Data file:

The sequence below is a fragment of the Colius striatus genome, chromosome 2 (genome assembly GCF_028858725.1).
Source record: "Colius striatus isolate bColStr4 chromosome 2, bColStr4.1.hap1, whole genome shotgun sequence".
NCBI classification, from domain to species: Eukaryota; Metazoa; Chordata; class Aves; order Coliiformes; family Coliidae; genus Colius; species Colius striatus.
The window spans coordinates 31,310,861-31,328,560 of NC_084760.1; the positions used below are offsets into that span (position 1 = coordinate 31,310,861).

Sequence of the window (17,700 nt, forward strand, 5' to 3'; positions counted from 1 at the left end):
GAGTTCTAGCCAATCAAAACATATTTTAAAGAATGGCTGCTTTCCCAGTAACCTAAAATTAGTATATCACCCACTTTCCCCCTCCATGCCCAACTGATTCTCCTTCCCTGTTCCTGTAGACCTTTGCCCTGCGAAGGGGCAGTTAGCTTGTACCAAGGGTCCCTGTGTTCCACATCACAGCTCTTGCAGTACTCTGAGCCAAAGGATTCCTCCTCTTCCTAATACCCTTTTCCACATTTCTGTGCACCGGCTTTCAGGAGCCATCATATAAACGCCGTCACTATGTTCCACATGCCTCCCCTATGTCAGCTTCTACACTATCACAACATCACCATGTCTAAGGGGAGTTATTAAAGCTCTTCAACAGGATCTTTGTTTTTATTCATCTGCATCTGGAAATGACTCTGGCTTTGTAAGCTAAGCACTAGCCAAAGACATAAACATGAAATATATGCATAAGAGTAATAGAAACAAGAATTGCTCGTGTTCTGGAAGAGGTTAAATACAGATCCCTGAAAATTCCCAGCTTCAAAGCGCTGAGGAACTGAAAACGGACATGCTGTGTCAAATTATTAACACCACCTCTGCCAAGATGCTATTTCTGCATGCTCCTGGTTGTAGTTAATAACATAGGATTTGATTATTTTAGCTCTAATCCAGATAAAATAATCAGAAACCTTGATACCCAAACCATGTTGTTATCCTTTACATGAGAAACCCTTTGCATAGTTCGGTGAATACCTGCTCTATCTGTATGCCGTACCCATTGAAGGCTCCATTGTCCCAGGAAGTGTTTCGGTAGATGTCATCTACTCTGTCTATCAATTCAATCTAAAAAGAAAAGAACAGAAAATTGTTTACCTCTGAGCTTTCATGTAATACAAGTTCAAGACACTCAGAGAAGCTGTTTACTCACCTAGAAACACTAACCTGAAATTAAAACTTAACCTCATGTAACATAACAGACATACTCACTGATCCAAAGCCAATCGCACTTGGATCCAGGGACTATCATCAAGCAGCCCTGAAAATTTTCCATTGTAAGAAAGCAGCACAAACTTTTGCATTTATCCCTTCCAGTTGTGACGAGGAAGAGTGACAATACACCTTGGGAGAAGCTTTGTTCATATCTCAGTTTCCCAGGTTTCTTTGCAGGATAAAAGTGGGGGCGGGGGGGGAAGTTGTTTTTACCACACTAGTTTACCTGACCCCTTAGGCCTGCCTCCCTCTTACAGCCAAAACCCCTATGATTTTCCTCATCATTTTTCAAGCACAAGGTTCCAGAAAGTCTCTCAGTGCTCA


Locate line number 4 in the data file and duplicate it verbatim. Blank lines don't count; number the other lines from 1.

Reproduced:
The window spans coordinates 31,310,861-31,328,560 of NC_084760.1; the positions used below are offsets into that span (position 1 = coordinate 31,310,861).